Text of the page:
Much has been written on the atomising nature of car culture in Los Angeles. All of us (who can afford it) ferrying ourselves to and fro on the wide network of freeways that cover the sprawl–isolated in our capsular space, shuttling forward at high speeds (or, given the traffic, at virtually no speed)–are said to be without a public space any longer, without even a notion of our neighbors. Our fellow Angelenos, so close yet still so far away from us, are themselves isolated inside, captured, really, by their cocoons of metal and steel and rubber.
I agree, for the most part. The automobile, and more-so, the automobile industry has made this city a network, has collapsed the center and spilled what remained of its guts in all directions, morphing LA into a labyrinth of commerce devoted to the isolated spender with a big trunk. Car culture has bulldozed and forgotten what was once a functional trolley system. It has, too, brought with it a near-constant cloud of cancerous pollution which weighs heavy in the air on hot days and seems always to specifically target the poor and the marginalized, the communities built up against the complex of freeways for whom car ownership is less and less possible. As ubiquitous as it is, it denies access still to exactly those who pay the largest price for its excesses.
But one hates to ignore, at least I hate to ignore, something compelling, something common in our not-so-new, ever-mobile cybernetic selves. Even when we can in the same breath critique the automobile (certainly LA’s most emblematic, if not its most common cybernetic appendage) and its impact on the production of the city, might we too find something of value in it? That human thing, as I see it, might just be the total release such strangely fashioned, such costly privacy affords us drivers in a city that belongs not to drivers but to cars.
Every once in a while I like to test this theory of mine out. Usually simply by singing, loudly, along with the music playing on my car’s quickly failing radio. But sometimes, to maximize effect and highlight in the extreme the kind of solitude a car can provide, I scream.
I roll down all of the windows and scream as loudly and for as long as my lungs allow. It’s a habit I picked up in college when I was first learning the freeways. It felt at the time like a way of marking space in a city that is under constant self-erasure. Now that I know Los Angeles well, or at least well enough that even in its continuous transformation and re-fashioning it feels like a city to which I belong, the screaming just feels good. Or if not good, it at least always feels.
That, in the end, is sublime. And it is also the stuff of connective tissues between us, post-human and machinic though we may be. Maybe no-one hears me literally screaming past at 70 miles per hour. But they don’t have to. Because once in a while I bet some other driver, in their very own strange shell, is probably screaming too.
“Traffic is Junkspace,” writes Rem Koolhaas, “from airspace to the subway; the entire highway system is Junkspace, a vast potential utopia clogged by its users, as you notice when they’ve finally disappeared on vacation …”* I think maybe the utopic on the highway is indeed clarified by a kind of absence. But even on packed highway, utopia as the someday Los Angeles comes as all no-places (which are perpetually absent, after all), all would-be places that are not yet but still might impossibly be, come. It comes as hope in the form of some kind of speech, some sign-making. Perhaps particularly in the animal universal of one long, loud, zooming primal scream.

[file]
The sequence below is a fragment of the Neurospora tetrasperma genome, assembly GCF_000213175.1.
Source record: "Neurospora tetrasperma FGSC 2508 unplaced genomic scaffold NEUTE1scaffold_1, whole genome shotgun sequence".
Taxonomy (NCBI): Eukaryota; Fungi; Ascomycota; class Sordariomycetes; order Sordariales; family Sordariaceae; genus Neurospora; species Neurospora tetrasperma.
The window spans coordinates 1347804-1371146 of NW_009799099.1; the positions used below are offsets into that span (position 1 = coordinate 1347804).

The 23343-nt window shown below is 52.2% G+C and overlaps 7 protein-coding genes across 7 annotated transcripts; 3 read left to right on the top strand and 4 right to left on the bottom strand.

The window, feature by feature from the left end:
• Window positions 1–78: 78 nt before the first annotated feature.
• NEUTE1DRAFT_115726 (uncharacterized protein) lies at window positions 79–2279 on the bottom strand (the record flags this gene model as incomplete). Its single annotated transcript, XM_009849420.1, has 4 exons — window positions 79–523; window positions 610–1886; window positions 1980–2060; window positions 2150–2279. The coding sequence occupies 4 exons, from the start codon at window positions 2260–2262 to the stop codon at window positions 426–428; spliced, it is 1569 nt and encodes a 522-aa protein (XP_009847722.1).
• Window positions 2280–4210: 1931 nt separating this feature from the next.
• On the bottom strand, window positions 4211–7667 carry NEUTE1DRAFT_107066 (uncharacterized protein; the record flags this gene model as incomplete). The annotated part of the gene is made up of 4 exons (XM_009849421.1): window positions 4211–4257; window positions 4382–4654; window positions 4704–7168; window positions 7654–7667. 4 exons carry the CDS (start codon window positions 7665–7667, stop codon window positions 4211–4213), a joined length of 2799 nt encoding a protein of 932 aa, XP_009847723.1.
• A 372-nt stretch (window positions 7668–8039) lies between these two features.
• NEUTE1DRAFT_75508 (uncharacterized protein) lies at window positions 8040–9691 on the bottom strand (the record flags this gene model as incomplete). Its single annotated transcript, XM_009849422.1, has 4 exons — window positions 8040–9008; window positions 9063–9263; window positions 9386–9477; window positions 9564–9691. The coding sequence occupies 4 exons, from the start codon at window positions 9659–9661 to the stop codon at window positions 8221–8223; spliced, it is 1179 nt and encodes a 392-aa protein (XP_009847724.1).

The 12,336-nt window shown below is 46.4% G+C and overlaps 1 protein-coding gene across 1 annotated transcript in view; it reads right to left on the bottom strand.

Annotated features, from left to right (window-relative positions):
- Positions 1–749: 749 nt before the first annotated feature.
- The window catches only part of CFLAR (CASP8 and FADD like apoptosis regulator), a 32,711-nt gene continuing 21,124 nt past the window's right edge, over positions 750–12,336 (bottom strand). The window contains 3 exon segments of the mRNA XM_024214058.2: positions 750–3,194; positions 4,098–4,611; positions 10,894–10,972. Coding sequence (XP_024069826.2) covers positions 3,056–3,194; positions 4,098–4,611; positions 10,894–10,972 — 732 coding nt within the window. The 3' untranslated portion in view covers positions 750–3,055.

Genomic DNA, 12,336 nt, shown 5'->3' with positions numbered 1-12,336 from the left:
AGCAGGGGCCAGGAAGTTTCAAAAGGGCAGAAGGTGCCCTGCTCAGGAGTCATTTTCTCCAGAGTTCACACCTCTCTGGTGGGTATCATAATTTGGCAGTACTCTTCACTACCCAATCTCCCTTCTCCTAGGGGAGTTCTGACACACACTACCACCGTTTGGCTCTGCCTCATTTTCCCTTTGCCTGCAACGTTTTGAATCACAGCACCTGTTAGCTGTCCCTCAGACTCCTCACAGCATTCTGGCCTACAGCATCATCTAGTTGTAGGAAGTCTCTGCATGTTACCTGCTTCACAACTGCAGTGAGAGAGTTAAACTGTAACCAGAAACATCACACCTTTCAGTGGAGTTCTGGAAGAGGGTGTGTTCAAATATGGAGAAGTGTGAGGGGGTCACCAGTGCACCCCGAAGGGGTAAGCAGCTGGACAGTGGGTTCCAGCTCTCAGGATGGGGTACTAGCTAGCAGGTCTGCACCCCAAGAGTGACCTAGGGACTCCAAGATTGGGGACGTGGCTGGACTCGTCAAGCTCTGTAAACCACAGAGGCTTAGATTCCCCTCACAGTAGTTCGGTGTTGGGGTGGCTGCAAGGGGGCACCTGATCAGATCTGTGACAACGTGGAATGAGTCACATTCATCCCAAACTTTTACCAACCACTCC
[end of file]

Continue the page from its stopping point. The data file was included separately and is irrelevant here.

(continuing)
*Rem Koolhaas, “Junkspace,” October Vol. 100 ‘Obsolescence’ (Spring 2002) pg. 180.
This little number is very likely my new culinary sound track. It is also the play of the day.
I am a foodie (this is true) and am deeply appreciative of the so-called ‘finer-things’ in the epicurean wonderland we call Los Angeles (and, indeed, the global culinary landscape). I am also, however, ever-more appreciative in these troubled times of deliciousness on the cheap. Hence my adoration of all things “flamin’ hot.”
Think of it this way: Flamin’ Hot Cheetos Brand Cheese Puffs* are a highly efficient food: very high fat and calorie content paired with potent, technologically advanced flavor chemicals. And so very inexpensive. Economy got you down? Spice up your life with the neon red-orange, space-age goodness of some flamin’ puffs!
*Look: I’ve gotten into this argument time and time again. Crunchy doesn’t do for you what puffy does. The puffs can be slowly dissolved in the mouth, searing their spicy brand into your already battered and weary taste buds. The crunchy version are a quick-bite solution to a slow and complex hunger-meets-capitalism-meets-culture problem. Puffs say “America: Oh yeahhhhh!” in an inviting, universally hopeful kind of way. Crunchy Cheetos just scream and point, convincing no one and alienating all but those who have already uncritically bowed to their apparent dominance.